As the Yankees continued to fall short of advancing to the postseason throughout the 1980s, Steinbrenner became increasingly famous for taking out his frustrations on a rotating cast of doomed managers. But it was the high-priced Winfield who came to be the main focus of his ire. Following the 1983 season, Steinbrenner carped that Winfield, who had led the Yankee attack with 32 homers and 116 RBIs during the regular season, could not hit for average. Winfield responded by shortening his stroke and increasing his average almost 60 points in 1984. He would have won the battle title that year, were it not for a breakout season by teammate and future MVP Don Mattingly. In a strange echoing of the home run chase that took place between Mickey Mantle and Roger Maris more than 20 years earlier, Winfield and Mattingly battled each other for the batting title the entire summer. On the last day of the season, Mattingly overtook Winfield by going 4-for-5, to win the batting title by a scant .003 points. Just as Yankee fans of the previous generation favored Mantle over Maris during their great home run race, Yankee fans now rooted for the young, home-grown Mattingly over the imported superstar Winfield.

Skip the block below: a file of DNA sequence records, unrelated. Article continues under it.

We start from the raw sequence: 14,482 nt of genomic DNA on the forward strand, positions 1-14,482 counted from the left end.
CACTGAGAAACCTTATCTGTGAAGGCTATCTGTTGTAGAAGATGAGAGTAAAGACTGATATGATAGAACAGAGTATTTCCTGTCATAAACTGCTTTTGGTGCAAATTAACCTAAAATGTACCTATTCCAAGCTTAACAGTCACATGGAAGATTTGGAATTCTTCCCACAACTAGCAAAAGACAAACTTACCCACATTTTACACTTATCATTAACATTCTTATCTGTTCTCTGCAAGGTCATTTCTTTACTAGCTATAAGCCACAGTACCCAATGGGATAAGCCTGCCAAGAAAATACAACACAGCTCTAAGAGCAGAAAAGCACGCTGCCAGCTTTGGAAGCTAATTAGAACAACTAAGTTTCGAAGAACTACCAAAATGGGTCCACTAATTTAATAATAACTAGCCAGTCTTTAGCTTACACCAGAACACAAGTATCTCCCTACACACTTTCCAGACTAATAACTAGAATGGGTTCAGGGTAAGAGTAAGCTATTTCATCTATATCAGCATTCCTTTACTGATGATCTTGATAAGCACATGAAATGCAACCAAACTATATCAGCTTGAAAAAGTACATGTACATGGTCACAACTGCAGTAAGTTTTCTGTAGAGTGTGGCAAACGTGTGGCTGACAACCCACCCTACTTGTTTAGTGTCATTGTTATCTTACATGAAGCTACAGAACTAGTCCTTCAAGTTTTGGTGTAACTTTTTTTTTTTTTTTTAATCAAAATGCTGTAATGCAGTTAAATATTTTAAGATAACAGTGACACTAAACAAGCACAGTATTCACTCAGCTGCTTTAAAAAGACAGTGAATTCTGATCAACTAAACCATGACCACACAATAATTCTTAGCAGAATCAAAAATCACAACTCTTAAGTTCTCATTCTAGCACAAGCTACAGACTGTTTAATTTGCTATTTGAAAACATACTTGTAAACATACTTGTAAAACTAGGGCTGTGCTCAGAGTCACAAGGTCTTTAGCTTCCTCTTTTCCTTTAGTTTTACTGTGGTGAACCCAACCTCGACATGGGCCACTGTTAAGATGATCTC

In the face of this ambivalence by the New York media and fan base, Winfield continued to put up numbers that placed him among the game’s greatest sluggers. In 1986, he became the first Yankee since Joe DiMaggio to drive in 100 runs in five consecutive years. However, even though the Yankees won more than 90 games in both 1985 and 1986, they failed to reach the playoffs. Although the Yankees' inability to advance to the postseason rested squarely on the shoulders of their inadequate pitching, Winfield became a lightning rod for ownership’s frustrations. In an interview with the New York Times, Steinbrenner derisively referred to Winfield as “Mr. May”, a harsh play on Reggie Jackson’s “Mr. October” sobriquet, meant to convey Winfield’s alleged inability to perform in the clutch. For the remainder of the decade, Steinbrenner waged a personal assault against Winfield through the New York media. At one point, the Yankee owner became so obsessed with vilifying his rightfielder that he hired a figure with ties to organized crime to dig up dirt on Winfield. Steinbrenner’s secret machinations against Winfield factored heavily in Major League Baseball’s decision to ban the Yankee owner from baseball in 1990.